BY DOUG ALOISI, GENOA NFH
This past month Ralph Simmons, formerly of the Neosho National Fish Hatchery, and currently with Fish and Wildlife Service's Region 2 or Southwest Region, came to pay the Genoa National Fish Hatchery's mussel staff a visit. He was on a fact finding mission on the how-to of mussel propagation for proposed future Recovery efforts of Endangered Mussels in Texas. Ralph is currently serving as the Acting Project Leader of the Inks Dam National Fish Hatchery while a new project leader search concludes. Then he will head back to the Tishomingo National Fish Hatchery in central Oklahoma, where he serves as the assistant project leader. Mussel biologists Nathan Eckert and Megan Bradley showed Ralph the "Clam Palace", Genoa's freshwater mussel propagation building, also affectionately known as "Where the magic happens". Here they demonstrated an inoculation event, where freshwater mussels are placed on the gills of a specific species of host fish that will accept the larvae, or glochidia of that particular species of mussel. There they will attach and feed off of the body fluids of the fish until such time that they are developed enough to feed on their own. The larvae will then be collected in a variety of ways given the needs of a particular project, or past results of being able to rear that species of mussels in intensive propagation systems. The mussel team gave Ralph much food for thought, and hopefully methods used in the southwest Region of Wisconsin can be applied to systems in the Southwest Region of our country. We wish Ralph the best of success in efforts to move the needle of mussel recovery efforts in Region 2.
BY ERIN JOHNSON, GENOA NFH
After a short hot and humid summer Genoa’s Hines Emerald Dragonfly larvae are ready for winter! Last winter a small number of larvae were kept in one of the hatchery ponds while the rest were kept in specimen cups in our storage cooler. Larval survival was high enough to determine they would be successful in the pond over winter instead of the in the specimen cups in the cooler. As the weight and growth data was collected, the larvae were separated into two groups based on where the larvae were collected from; Wisconsin and Illinois. The Wisconsin, approximately 141 larvae, group headed back to our partners at the University of South Dakota for further research while the Illinois group, approximately 50 larvae, were kept at Genoa and put back into cages and set out in the pond.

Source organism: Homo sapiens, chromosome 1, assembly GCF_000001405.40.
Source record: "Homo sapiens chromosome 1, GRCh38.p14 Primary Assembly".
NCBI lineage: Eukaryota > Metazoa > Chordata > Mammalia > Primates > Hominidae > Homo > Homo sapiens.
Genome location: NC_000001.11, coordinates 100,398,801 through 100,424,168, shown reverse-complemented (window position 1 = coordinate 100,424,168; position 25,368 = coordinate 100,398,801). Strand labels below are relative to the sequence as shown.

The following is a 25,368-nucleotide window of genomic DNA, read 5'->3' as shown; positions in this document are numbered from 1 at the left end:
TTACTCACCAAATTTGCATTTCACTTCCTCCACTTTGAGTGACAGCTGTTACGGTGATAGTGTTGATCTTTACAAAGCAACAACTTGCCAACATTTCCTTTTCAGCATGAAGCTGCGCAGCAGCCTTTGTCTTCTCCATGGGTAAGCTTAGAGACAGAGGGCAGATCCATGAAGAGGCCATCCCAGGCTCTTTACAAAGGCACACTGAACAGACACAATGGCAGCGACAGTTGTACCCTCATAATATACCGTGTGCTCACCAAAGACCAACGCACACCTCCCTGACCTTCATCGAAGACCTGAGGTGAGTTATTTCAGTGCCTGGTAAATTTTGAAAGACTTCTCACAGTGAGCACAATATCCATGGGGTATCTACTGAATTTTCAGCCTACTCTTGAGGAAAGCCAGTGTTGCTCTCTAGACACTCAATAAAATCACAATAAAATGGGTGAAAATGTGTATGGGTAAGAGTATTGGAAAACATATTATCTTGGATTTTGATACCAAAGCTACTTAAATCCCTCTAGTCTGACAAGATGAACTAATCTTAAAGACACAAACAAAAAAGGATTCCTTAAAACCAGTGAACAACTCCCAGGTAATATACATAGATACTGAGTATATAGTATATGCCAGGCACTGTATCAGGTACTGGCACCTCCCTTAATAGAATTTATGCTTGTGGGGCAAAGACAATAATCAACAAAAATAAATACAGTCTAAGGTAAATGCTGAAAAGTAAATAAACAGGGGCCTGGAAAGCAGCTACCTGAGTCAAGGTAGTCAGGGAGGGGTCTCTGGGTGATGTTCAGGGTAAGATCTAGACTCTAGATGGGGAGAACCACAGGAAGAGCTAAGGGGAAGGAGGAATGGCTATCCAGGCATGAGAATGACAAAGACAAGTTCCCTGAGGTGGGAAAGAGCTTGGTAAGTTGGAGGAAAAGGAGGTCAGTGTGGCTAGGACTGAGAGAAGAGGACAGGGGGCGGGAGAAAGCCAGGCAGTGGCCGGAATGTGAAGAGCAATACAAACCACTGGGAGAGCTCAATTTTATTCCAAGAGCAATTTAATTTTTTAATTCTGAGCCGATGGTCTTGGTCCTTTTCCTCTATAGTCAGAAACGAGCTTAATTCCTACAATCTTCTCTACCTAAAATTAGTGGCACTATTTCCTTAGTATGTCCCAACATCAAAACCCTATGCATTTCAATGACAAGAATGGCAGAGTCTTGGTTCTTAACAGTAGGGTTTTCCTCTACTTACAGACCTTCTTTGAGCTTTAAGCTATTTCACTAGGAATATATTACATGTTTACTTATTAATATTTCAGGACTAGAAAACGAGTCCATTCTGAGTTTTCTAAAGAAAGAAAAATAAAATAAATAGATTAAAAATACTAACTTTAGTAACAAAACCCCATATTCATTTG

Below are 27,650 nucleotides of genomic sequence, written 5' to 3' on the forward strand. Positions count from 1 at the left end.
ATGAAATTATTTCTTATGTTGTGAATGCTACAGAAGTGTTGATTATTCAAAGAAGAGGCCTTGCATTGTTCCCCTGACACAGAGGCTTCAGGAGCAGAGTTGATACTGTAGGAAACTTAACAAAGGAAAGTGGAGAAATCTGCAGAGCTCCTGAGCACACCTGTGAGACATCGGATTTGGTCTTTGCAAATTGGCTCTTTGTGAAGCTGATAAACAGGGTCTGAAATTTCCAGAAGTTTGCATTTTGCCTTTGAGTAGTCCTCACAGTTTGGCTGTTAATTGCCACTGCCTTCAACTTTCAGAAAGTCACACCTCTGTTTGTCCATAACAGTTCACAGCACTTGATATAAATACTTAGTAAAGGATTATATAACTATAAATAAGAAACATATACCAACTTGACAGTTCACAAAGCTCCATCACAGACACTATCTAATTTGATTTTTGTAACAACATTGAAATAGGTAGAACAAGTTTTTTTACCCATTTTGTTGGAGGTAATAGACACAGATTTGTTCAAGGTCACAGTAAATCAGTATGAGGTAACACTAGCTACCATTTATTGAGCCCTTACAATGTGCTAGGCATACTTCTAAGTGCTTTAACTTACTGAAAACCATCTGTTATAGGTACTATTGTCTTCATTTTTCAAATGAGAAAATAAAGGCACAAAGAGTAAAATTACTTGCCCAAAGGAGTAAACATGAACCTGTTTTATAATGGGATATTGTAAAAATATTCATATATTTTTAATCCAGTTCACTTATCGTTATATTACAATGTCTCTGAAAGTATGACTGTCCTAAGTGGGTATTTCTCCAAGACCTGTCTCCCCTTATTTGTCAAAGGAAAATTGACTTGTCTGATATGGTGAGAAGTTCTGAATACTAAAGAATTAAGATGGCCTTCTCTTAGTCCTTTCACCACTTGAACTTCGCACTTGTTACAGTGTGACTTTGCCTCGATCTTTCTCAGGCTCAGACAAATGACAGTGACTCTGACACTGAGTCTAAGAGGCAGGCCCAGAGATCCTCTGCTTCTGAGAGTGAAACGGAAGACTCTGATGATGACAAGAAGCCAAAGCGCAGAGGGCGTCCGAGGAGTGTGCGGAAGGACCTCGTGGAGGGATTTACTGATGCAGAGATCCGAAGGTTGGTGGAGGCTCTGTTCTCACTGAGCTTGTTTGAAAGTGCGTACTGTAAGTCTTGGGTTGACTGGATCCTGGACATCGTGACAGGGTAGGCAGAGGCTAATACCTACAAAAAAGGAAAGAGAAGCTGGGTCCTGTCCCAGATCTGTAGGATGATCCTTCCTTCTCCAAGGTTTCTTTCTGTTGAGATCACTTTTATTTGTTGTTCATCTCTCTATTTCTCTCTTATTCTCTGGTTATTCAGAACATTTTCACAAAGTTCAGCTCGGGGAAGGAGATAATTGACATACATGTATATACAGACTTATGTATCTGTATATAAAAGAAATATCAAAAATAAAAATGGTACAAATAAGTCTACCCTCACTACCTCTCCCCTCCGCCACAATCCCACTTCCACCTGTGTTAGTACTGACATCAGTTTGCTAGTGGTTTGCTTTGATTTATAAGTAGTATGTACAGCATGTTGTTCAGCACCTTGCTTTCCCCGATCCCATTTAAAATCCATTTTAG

Once back at the University of South Dakota the larvae will be spilt into two groups. One group will be used for testing the effects of an insecticide known as neonicotinoids, a new class of insecticides which action on certain receptors in the nervous system. Neonicotinoids are much more toxic to invertebrates thus creating an issue for non-target insects. Neonicotinoids can be applied to the soil and taken up by plants affecting potential food sources. The other group will be used for an experiment using artificial crayfish burrows to see how the larvae use them and how they avoid being predated. In their natural environment larvae use crayfish burrows to hibernate but it is unknown exactly how they use them and how they avoid predators. As little is known about the Hines Emerald Dragon flies in their larval state hopefully these experiments will prove to be useful as the recovery process continues.